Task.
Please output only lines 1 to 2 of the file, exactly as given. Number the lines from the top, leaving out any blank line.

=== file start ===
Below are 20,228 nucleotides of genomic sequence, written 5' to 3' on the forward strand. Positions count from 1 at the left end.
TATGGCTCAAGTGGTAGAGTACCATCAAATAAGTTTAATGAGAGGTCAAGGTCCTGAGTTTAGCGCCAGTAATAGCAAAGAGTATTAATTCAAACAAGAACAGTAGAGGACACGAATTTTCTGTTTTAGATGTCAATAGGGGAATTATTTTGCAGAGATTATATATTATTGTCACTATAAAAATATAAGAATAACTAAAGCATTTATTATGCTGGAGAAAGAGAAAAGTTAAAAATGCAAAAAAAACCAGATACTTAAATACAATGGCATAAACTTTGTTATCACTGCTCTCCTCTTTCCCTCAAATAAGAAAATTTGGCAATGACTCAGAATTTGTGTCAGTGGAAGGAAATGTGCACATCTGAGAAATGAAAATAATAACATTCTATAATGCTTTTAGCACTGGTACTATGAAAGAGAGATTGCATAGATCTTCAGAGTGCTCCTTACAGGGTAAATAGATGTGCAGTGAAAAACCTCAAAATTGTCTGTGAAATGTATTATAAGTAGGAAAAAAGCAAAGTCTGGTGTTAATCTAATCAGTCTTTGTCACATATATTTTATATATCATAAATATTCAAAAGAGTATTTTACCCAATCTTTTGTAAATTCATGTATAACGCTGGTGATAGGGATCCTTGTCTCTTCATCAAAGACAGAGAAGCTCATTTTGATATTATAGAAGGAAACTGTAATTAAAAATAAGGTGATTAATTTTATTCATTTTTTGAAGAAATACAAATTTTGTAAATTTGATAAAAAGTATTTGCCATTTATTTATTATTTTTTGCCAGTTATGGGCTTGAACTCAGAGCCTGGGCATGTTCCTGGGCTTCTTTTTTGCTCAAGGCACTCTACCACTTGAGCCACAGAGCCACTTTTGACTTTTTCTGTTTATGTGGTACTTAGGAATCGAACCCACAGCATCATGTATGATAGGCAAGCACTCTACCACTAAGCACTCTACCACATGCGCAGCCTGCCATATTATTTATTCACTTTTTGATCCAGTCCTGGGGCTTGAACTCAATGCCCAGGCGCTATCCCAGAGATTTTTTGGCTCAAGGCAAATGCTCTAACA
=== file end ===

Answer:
Below are 20,228 nucleotides of genomic sequence, written 5' to 3' on the forward strand. Positions count from 1 at the left end.
TATGGCTCAAGTGGTAGAGTACCATCAAATAAGTTTAATGAGAGGTCAAGGTCCTGAGTTTAGCGCCAGTAATAGCAAAGAGTATTAATTCAAACAAGAACAGTAGAGGACACGAATTTTCTGTTTTAGATGTCAATAGGGGAATTATTTTGCAGAGATTATATATTATTGTCACTATAAAAATATAAGAATAACTAAAGCATTTATTATGCTGGAGAAAGAGAAAAGTTAAAAATGCAAAAAAAACCAGATACTTAAATACAATGGCATAAACTTTGTTATCACTGCTCTCCTCTTTCCCTCAAATAAGAAAATTTGGCAATGACTCAGAATTTGTGTCAGTGGAAGGAAATGTGCACATCTGAGAAATGAAAATAATAACATTCTATAATGCTTTTAGCACTGGTACTATGAAAGAGAGATTGCATAGATCTTCAGAGTGCTCCTTACAGGGTAAATAGATGTGCAGTGAAAAACCTCAAAATTGTCTGTGAAATGTATTATAAGTAGGAAAAAAGCAAAGTCTGGTGTTAATCTAATCAGTCTTTGTCACATATATTTTATATATCATAAATATTCAAAAGAGTATTTTACCCAATCTTTTGTAAATTCATGTATAACGCTGGTGATAGGGATCCTTGTCTCTTCATCAAAGACAGAGAAGCTCATTTTGATATTATAGAAGGAAACTGTAATTAAAAATAAGGTGATTAATTTTATTCATTTTTTGAAGAAATACAAATTTTGTAAATTTGATAAAAAGTATTTGCCATTTATTTATTATTTTTTGCCAGTTATGGGCTTGAACTCAGAGCCTGGGCATGTTCCTGGGCTTCTTTTTTGCTCAAGGCACTCTACCACTTGAGCCACAGAGCCACTTTTGACTTTTTCTGTTTATGTGGTACTTAGGAATCGAACCCACAGCATCATGTATGATAGGCAAGCACTCTACCACTAAGCACTCTACCACATGCGCAGCCTGCCATATTATTTATTCACTTTTTGATCCAGTCCTGGGGCTTGAACTCAATGCCCAGGCGCTATCCCAGAGATTTTTTGGCTCAAGGCAAATGCTCTAACA